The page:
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@svenvandevelde: If you want to play with patches, I recommend using the instrument editor in Deflemask (I'm pretty sure they still offer the freeware version). FM instrument design is definitely something that's better done by getting an intuition and feel for it more than a left-brained understanding. The technical part can definitely guide your hand, but to me, it's one of those things that you're better off just playing with knobs and seeing what comes out.

You can save instruments in Deflemask to its custom FM instrument format DMP.
I've made a script to convert DMP into raw register byte writes for X16. All you have to do to use them is poke them into the YM in the proper order using a very simple algorithm: (pseudocode)

ym_write(addr,data) {
  // ensure YM is not busy, then:
  poke $9FE0,addr  // $9F40 for R39
  poke $9FE1,data  // $9F41 for R39
}

patch_data[26] = x,x,x,x,x,x,x,x,x,x,.... // (the 26 bytes of patch data)
addr = 0x20 + voiceID // voiceID = 0-7 i.e. which voice you're patching
ym_write(addr,patch_data[0])
addr = 0x30 + voiceID
for (i=1..25) {
  addr += 8
  ym_write(addr,patch_data[i])
}

Assuming voice 0, the bytes of the patch should be written to YM registers:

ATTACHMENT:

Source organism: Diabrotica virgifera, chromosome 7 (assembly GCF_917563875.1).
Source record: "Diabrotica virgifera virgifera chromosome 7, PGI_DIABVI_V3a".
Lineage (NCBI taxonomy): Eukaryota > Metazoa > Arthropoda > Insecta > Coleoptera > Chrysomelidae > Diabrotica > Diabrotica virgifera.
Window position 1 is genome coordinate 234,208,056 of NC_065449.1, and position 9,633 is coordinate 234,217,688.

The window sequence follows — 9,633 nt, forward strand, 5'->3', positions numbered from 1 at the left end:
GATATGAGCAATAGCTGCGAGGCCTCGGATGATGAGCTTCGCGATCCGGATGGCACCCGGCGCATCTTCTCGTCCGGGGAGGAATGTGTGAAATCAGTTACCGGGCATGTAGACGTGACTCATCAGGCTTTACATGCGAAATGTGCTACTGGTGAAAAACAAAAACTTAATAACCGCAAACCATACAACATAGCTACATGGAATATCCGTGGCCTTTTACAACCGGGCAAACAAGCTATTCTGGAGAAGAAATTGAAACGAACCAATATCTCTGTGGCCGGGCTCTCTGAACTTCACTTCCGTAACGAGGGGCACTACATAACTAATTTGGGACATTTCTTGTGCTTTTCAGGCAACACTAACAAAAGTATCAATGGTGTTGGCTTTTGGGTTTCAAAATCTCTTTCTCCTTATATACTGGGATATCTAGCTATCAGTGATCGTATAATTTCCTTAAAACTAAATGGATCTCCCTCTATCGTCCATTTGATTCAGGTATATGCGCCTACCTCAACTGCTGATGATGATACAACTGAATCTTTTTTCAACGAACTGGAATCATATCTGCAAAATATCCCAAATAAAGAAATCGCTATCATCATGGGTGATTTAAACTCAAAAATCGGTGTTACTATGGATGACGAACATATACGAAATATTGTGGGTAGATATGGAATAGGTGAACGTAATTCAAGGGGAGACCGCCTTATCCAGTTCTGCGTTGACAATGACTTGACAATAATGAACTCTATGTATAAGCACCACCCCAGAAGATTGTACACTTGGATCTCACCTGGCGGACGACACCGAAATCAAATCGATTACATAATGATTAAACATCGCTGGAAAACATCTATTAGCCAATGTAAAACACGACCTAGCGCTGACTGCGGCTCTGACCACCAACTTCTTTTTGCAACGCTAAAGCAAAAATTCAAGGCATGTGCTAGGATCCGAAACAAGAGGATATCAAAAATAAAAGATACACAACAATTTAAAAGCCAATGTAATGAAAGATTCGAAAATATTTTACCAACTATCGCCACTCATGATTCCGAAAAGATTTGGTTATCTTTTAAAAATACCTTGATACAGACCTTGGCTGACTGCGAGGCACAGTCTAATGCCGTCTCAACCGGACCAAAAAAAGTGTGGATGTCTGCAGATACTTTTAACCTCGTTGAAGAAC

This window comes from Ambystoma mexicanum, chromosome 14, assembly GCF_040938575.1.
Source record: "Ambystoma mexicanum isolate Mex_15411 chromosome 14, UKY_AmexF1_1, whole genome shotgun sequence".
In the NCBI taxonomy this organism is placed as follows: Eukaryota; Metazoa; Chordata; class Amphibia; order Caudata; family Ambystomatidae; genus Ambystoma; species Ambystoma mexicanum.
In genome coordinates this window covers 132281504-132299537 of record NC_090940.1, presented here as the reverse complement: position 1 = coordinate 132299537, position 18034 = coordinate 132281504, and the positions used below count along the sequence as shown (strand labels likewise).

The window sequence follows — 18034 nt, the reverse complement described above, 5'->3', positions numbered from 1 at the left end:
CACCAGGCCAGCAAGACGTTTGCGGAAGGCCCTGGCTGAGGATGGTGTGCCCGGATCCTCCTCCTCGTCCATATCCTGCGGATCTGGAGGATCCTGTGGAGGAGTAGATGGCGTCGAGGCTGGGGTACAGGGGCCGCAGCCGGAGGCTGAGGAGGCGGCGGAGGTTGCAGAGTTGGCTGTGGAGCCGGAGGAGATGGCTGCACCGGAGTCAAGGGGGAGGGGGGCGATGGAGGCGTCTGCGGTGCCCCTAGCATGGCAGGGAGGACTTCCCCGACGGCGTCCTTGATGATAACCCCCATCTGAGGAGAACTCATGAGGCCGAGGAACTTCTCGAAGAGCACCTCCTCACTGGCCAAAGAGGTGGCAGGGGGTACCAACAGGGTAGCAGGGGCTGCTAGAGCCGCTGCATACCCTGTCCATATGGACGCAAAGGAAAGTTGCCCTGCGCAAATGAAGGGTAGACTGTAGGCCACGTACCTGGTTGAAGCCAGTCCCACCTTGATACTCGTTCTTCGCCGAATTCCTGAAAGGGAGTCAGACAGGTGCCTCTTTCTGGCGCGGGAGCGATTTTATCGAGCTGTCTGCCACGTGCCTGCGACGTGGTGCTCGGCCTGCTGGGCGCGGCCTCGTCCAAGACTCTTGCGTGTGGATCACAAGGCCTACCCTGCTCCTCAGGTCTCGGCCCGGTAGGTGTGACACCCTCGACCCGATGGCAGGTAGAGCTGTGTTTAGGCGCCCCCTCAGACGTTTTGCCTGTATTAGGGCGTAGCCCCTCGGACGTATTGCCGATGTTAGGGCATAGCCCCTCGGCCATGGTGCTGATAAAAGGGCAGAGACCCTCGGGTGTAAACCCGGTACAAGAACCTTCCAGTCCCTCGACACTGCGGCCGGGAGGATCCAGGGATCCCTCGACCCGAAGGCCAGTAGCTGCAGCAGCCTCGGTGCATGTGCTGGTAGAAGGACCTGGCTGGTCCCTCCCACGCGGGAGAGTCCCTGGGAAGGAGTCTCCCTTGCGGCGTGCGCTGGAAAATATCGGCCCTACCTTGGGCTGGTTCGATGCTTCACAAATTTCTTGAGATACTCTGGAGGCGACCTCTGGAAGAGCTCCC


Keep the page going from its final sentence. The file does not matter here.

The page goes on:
0x20, 0x38, 0x40, 0x48, 0x50, 0x58 ... 0xF0, 0xF8

I call this format "YMP" for YM Patch.

One thing I've omitted from YMP that may or may not be an issue is the operator mask to use when keying notes for a patch. OPM format also records this information (DMP files do not) - not sure how often one may come across patches in the wild that don't use all 4 operators....

Let me know if you'd like me to post that conversion script - it's a tool in the suite I'm working on called zsound, which currently has a defined music data file format (ZSM), and includes an assembly-based playback library, and an import script to convert from VGM into ZSM. (It can convert OPN chip tunes as well as AY-3 and TI SN7xxxx PSG chips as well as YM2151). Once I get more of the intended core functionality done, I'm going to release the whole thing for the community's use, but for now, I'll post the patch conversion tool if you're interested.

I believe that instrument creation represents the bulk of the complexity of the YM2151. If you start with patches that sound like what you want, then playing music on the YM can be much simpler than even on the PSG, as it's really nothing more than just spooling a sequence of note pitch values and keyUP/keyDN events.

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On 11/29/2021 at 10:17 PM, ZeroByte said:

it's one of those things that you're better off just playing with knobs and seeing what comes out.

Definitely. If you're new to FM synthesis, I too would recommend getting access to some FM synthesizer other than using assembly or C on the CX16. I haven't tried Deflemask, but from what I have seen in Matt's video, it seems to be a good fit for that.

Edited by kliepatsch